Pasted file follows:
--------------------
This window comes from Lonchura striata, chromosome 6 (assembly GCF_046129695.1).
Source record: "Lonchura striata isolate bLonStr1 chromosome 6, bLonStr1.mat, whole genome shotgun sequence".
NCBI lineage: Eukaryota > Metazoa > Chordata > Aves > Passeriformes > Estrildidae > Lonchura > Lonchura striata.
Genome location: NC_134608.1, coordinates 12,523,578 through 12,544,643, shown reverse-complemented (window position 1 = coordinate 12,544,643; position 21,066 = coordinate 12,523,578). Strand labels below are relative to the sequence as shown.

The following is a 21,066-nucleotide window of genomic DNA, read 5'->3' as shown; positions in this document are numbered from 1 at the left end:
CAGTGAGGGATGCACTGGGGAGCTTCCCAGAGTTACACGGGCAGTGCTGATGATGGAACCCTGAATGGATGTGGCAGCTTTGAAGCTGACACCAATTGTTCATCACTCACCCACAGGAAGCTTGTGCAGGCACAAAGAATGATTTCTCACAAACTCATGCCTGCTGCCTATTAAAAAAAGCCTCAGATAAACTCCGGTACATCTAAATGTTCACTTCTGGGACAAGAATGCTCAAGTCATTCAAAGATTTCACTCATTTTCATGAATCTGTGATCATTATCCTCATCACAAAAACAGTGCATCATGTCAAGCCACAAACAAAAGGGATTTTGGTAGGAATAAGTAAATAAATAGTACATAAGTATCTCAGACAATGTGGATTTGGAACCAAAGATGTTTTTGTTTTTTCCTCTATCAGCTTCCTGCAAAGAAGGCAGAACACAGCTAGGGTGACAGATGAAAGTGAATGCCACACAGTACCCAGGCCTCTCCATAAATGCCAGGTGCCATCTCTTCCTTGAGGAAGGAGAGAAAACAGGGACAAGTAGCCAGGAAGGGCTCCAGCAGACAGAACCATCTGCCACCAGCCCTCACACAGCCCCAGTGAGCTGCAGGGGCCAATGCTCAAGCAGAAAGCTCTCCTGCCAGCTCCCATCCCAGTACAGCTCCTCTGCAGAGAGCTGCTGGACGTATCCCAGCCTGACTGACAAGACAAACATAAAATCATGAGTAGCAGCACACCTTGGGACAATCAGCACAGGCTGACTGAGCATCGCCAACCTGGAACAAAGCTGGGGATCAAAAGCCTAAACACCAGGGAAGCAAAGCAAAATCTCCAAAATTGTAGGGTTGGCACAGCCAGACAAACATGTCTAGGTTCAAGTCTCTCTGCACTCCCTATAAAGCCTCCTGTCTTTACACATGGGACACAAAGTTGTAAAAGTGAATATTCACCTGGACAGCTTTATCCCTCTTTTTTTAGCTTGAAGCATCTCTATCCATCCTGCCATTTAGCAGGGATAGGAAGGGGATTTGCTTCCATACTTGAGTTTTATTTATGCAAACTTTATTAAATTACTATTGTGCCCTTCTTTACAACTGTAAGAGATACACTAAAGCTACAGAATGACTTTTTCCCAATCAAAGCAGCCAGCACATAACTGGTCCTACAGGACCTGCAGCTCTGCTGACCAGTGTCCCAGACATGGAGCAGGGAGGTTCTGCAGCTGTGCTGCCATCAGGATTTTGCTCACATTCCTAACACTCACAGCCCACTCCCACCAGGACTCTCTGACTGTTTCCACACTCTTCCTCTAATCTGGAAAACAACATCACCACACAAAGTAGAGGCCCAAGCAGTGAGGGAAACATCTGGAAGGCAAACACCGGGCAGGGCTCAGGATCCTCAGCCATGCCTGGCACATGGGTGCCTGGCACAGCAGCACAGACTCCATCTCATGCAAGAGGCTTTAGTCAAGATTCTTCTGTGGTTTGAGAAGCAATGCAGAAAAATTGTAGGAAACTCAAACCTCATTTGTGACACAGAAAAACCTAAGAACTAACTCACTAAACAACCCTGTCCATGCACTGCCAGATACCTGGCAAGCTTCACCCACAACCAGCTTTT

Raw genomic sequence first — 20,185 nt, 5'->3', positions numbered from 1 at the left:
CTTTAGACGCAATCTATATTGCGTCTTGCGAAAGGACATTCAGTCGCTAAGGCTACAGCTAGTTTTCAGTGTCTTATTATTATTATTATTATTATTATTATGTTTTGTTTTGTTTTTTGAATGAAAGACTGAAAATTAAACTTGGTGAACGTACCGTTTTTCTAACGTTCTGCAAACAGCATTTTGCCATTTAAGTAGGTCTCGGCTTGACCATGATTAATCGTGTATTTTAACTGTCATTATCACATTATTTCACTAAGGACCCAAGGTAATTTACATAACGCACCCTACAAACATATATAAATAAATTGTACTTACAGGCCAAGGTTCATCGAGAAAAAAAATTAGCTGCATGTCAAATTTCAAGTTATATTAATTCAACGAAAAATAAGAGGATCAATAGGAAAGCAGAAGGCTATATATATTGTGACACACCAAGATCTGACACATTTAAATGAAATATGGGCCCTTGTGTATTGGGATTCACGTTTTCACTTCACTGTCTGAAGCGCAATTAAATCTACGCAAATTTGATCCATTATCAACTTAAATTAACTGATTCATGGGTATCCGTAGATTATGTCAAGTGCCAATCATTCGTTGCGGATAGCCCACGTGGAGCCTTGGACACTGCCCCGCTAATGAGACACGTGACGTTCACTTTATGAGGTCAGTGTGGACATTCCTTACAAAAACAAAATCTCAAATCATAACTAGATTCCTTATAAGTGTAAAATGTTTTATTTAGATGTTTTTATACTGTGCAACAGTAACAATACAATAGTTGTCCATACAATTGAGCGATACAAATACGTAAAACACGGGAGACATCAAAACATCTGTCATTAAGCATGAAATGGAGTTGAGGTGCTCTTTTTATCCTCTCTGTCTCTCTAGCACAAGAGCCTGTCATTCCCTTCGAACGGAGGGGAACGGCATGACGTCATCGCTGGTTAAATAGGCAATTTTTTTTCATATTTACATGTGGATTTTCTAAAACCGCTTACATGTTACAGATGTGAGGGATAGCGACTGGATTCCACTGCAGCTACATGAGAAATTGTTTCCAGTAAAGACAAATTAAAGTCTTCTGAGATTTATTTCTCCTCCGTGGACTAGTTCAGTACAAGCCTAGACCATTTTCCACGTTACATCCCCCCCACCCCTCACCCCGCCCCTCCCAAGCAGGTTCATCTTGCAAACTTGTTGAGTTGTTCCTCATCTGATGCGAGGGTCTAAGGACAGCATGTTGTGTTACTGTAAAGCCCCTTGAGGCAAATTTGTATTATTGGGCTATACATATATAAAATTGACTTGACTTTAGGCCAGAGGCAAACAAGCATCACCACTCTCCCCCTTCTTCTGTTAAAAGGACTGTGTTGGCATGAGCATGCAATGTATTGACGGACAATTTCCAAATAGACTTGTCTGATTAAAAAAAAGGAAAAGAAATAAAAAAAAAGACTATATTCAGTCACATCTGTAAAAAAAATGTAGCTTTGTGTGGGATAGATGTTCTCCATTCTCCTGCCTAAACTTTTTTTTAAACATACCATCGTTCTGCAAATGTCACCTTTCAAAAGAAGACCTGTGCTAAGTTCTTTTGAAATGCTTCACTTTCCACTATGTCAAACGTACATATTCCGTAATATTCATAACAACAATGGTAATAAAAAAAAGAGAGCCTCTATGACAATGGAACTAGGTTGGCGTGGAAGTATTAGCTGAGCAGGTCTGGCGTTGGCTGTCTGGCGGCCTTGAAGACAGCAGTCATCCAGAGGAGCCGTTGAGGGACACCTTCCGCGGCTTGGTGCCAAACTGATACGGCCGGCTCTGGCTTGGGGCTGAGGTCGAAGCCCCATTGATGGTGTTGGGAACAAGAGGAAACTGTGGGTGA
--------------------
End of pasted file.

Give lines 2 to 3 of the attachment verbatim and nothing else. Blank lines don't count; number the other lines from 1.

Source record: "Lonchura striata isolate bLonStr1 chromosome 6, bLonStr1.mat, whole genome shotgun sequence".
NCBI lineage: Eukaryota > Metazoa > Chordata > Aves > Passeriformes > Estrildidae > Lonchura > Lonchura striata.